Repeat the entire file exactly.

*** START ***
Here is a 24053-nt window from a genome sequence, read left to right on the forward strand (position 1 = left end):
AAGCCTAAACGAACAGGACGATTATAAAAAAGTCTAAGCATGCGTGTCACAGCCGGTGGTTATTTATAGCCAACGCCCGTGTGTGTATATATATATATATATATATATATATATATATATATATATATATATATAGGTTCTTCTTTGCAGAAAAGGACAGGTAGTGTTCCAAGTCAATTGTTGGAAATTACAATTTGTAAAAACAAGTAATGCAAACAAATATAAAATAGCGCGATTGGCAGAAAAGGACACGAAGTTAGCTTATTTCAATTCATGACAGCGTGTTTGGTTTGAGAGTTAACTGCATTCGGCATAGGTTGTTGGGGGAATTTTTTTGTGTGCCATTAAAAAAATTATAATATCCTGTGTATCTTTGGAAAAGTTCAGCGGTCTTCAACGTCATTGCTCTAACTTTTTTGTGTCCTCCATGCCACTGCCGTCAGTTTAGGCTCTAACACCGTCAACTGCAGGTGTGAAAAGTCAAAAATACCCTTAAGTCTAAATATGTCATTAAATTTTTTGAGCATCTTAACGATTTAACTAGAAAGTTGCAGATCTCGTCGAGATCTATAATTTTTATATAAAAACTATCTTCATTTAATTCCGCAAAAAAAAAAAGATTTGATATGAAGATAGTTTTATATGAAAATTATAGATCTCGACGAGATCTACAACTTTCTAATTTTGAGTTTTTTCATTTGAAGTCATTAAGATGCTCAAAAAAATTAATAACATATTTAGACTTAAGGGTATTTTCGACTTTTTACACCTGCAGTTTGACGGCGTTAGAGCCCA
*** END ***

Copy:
Here is a 24053-nt window from a genome sequence, read left to right on the forward strand (position 1 = left end):
AAGCCTAAACGAACAGGACGATTATAAAAAAGTCTAAGCATGCGTGTCACAGCCGGTGGTTATTTATAGCCAACGCCCGTGTGTGTATATATATATATATATATATATATATATATATATATATATATATATATAGGTTCTTCTTTGCAGAAAAGGACAGGTAGTGTTCCAAGTCAATTGTTGGAAATTACAATTTGTAAAAACAAGTAATGCAAACAAATATAAAATAGCGCGATTGGCAGAAAAGGACACGAAGTTAGCTTATTTCAATTCATGACAGCGTGTTTGGTTTGAGAGTTAACTGCATTCGGCATAGGTTGTTGGGGGAATTTTTTTGTGTGCCATTAAAAAAATTATAATATCCTGTGTATCTTTGGAAAAGTTCAGCGGTCTTCAACGTCATTGCTCTAACTTTTTTGTGTCCTCCATGCCACTGCCGTCAGTTTAGGCTCTAACACCGTCAACTGCAGGTGTGAAAAGTCAAAAATACCCTTAAGTCTAAATATGTCATTAAATTTTTTGAGCATCTTAACGATTTAACTAGAAAGTTGCAGATCTCGTCGAGATCTATAATTTTTATATAAAAACTATCTTCATTTAATTCCGCAAAAAAAAAAAGATTTGATATGAAGATAGTTTTATATGAAAATTATAGATCTCGACGAGATCTACAACTTTCTAATTTTGAGTTTTTTCATTTGAAGTCATTAAGATGCTCAAAAAAATTAATAACATATTTAGACTTAAGGGTATTTTCGACTTTTTACACCTGCAGTTTGACGGCGTTAGAGCCCA